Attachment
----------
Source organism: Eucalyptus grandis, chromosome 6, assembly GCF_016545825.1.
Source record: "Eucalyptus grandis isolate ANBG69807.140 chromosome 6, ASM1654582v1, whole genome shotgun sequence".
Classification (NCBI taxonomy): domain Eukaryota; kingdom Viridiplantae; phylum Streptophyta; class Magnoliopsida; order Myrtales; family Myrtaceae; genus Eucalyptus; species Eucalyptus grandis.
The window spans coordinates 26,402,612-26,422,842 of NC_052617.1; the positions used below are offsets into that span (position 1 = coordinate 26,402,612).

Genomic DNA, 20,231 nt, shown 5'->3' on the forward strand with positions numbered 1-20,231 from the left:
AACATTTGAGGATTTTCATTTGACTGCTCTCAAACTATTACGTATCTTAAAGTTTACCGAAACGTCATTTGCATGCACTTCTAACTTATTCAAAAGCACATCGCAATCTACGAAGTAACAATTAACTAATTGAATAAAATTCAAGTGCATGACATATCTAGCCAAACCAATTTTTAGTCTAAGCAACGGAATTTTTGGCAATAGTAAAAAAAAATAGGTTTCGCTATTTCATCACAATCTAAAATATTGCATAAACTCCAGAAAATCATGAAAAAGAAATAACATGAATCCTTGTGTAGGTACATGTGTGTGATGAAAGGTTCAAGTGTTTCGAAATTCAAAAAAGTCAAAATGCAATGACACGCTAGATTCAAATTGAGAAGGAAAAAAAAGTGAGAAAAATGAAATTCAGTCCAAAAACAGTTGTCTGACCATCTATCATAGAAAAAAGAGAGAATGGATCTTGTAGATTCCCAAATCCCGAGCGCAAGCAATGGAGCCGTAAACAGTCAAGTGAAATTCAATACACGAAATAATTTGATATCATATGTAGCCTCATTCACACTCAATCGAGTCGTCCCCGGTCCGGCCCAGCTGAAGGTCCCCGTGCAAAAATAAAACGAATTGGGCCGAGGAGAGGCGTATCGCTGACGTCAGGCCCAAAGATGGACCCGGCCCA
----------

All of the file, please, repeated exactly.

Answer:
Source organism: Eucalyptus grandis, chromosome 6, assembly GCF_016545825.1.
Source record: "Eucalyptus grandis isolate ANBG69807.140 chromosome 6, ASM1654582v1, whole genome shotgun sequence".
Classification (NCBI taxonomy): domain Eukaryota; kingdom Viridiplantae; phylum Streptophyta; class Magnoliopsida; order Myrtales; family Myrtaceae; genus Eucalyptus; species Eucalyptus grandis.
The window spans coordinates 26,402,612-26,422,842 of NC_052617.1; the positions used below are offsets into that span (position 1 = coordinate 26,402,612).

Genomic DNA, 20,231 nt, shown 5'->3' on the forward strand with positions numbered 1-20,231 from the left:
AACATTTGAGGATTTTCATTTGACTGCTCTCAAACTATTACGTATCTTAAAGTTTACCGAAACGTCATTTGCATGCACTTCTAACTTATTCAAAAGCACATCGCAATCTACGAAGTAACAATTAACTAATTGAATAAAATTCAAGTGCATGACATATCTAGCCAAACCAATTTTTAGTCTAAGCAACGGAATTTTTGGCAATAGTAAAAAAAAATAGGTTTCGCTATTTCATCACAATCTAAAATATTGCATAAACTCCAGAAAATCATGAAAAAGAAATAACATGAATCCTTGTGTAGGTACATGTGTGTGATGAAAGGTTCAAGTGTTTCGAAATTCAAAAAAGTCAAAATGCAATGACACGCTAGATTCAAATTGAGAAGGAAAAAAAAGTGAGAAAAATGAAATTCAGTCCAAAAACAGTTGTCTGACCATCTATCATAGAAAAAAGAGAGAATGGATCTTGTAGATTCCCAAATCCCGAGCGCAAGCAATGGAGCCGTAAACAGTCAAGTGAAATTCAATACACGAAATAATTTGATATCATATGTAGCCTCATTCACACTCAATCGAGTCGTCCCCGGTCCGGCCCAGCTGAAGGTCCCCGTGCAAAAATAAAACGAATTGGGCCGAGGAGAGGCGTATCGCTGACGTCAGGCCCAAAGATGGACCCGGCCCA